Just about anyone that you ask will agree that there’s a sophisticated beauty to black and white photography. However, there are certain scenarios where vibrant color really brings a photograph to life. Converting a color photograph to black and white is attainable in a single click. Bringing color to a black and white, on the other hand, is no easy feat.
For over a century, artists have specialized in hand coloring black and white images. In this tutorial, Nathaniel Dodson explains how to practice the process digitally with the help of Adobe Lightroom:
Dodson goes into the fine details on everything that goes into a complex photo coloration. The following are a few highlights for beginners to take into consideration:
1. Create a Virtual Copy
Before beginning the process, the first thing you’ll want to do is create a virtual copy of your original image. While the changes you make to a file are nondestructive, it’s helpful to have the original file as a reference point as well as fallback should you find that you’re not satisfied with your edit. Making a copy is pretty simple; just select your image, right-click, and select “Create Virtual Copy”.
2. Know when to use Auto Mask
To bring in your colors, use Lightroom’s adjustment brush with the customized color swatch applied. Using the sliders on Lightroom’s right hand panel, it’s possible to adjust the contrast, clarity, and exposure of each brush stroke using a series of corresponding sliders. Also included in the adjustment brush menu is an “Auto Mask” option. For the most part, you’ll want to make sure that Auto Mask is off; when working with black and white photographs, the tool often proves to be limited and, at times, detrimental.
3. Separate elements with Pins
Avoid making all of your changes on a single adjustment brush layer. Instead, Choose the “New” option in the adjustment brush panel to lay down new pins when working with separate colors or touching up new segments of an image. You can then go back and make changes to exposure, and contrast to the entirety of a specified pinned area.
4. Pay close attention to edges
When colorizing an image, take extra care to make sure that your colors aren’t bleeding over hard edges. Likewise, use a feathered brush for subtle transitions between similar colors. Zoom in to your image to examine the fines details of your shot.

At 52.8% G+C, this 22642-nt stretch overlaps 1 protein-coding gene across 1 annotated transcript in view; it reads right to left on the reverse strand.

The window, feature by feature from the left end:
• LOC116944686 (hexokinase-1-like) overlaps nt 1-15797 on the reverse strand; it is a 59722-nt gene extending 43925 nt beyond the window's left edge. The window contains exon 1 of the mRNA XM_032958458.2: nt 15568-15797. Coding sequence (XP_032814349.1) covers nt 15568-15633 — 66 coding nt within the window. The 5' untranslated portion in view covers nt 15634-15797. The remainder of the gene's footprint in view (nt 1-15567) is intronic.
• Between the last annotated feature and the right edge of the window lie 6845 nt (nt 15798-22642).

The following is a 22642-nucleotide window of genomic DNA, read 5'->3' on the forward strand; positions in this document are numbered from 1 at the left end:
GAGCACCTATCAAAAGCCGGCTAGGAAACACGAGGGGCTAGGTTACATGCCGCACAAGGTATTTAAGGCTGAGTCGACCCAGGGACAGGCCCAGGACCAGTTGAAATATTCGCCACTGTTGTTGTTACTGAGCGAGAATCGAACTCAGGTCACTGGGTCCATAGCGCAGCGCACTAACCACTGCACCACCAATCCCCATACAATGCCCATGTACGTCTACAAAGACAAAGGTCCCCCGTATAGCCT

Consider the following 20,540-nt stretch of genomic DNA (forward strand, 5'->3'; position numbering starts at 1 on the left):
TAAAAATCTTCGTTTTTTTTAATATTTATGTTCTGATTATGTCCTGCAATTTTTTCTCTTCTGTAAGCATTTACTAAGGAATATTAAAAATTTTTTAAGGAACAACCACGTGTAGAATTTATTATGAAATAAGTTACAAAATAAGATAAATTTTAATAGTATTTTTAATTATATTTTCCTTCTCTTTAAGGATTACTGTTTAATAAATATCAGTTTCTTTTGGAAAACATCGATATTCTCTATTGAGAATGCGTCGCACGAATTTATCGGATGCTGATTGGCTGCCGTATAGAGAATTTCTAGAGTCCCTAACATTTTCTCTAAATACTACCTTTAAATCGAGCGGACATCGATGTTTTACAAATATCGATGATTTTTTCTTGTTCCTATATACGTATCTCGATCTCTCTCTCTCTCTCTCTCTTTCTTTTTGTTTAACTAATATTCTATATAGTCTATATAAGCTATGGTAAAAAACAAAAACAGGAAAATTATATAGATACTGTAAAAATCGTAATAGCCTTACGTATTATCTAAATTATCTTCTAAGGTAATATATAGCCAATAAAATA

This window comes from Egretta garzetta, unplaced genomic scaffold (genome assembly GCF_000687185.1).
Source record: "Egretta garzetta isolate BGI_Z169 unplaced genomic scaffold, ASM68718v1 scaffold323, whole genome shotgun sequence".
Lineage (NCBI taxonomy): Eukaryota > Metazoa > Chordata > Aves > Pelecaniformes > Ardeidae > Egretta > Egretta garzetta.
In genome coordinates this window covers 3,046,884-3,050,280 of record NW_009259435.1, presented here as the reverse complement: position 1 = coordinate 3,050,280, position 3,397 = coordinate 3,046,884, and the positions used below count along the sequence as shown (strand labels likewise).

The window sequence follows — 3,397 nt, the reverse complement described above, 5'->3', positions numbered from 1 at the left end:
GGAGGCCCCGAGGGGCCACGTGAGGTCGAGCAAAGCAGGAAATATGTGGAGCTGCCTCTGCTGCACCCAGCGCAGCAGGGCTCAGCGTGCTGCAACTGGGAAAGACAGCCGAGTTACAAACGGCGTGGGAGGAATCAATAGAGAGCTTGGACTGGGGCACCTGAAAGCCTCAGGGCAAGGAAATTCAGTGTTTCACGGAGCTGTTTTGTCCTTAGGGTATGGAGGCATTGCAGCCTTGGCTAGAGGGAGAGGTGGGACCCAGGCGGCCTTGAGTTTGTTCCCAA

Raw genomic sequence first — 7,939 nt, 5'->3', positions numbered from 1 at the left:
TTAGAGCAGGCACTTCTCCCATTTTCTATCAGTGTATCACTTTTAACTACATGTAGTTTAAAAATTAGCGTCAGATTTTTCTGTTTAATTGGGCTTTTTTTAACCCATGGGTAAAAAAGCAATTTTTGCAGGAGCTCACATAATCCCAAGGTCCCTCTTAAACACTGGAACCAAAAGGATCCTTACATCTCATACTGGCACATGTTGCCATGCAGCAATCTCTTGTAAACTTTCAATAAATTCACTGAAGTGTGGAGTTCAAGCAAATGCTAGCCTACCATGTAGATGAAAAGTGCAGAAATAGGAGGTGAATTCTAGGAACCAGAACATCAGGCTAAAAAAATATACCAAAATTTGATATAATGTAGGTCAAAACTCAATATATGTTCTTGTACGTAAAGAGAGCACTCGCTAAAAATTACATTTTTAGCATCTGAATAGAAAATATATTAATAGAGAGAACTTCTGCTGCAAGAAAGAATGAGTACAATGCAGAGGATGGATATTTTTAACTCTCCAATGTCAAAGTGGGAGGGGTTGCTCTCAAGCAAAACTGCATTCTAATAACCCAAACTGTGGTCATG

Should you make a mistake, don’t fret. It’s easy enough to convert your brush into an eraser. In this particular scenario, you may want to consider temporarily turning on Lightroom’s Auto Mask option to make the clean up process a bit less excruciating.
5. Utilize different shades of the same color
Layering your colors is incredibly important to maintaining the semblances of realism. When working in a specific area, paint in lighter and darker shades of your base color. This will create the illusion of shadows and highlights, adding depth to the photograph.
6. Know your shortcuts
Using shortcuts to your advantage can effectively reduce your time spent editing. A few pointers covered in this tutorial include:
- Temporarily converting a brush to an eraser by holding down the ALT or OPTION key
- Erasing a perfectly straight line between two points by holding down SHIFT between clicks
- Using the bracket keys ( [ and ] ) to adjust brush sizes
- Duplicating an adjustment brush layer by right clicking its corresponding pin icon
7. Bring in reflections
Pay close attention to the content of your image and take into consideration the elements within a shot might interact with one another. Though not always immediately evident, small touches make a scene entirely more convincing. For instance, after contemplating how the blue sky might reflect off of the red rocks in Dodson’s desert scene, he adds a low-opacity purplish shade to his landscape. Though it initially seems to clash, it ultimately blends in perfectly.
8. Don’t forget to make overall adjustments
When all of your local adjustments are finished, don’t forget to apply any necessary overall adjustments. A few tonality tweaks and color shifts can drive home the mood of a photograph and tie together the piece as a cohesive whole.
“I know it took some time guys. I know it’s a labor of love doing this…but the point is, it’s very possible to do this in Lightroom.”
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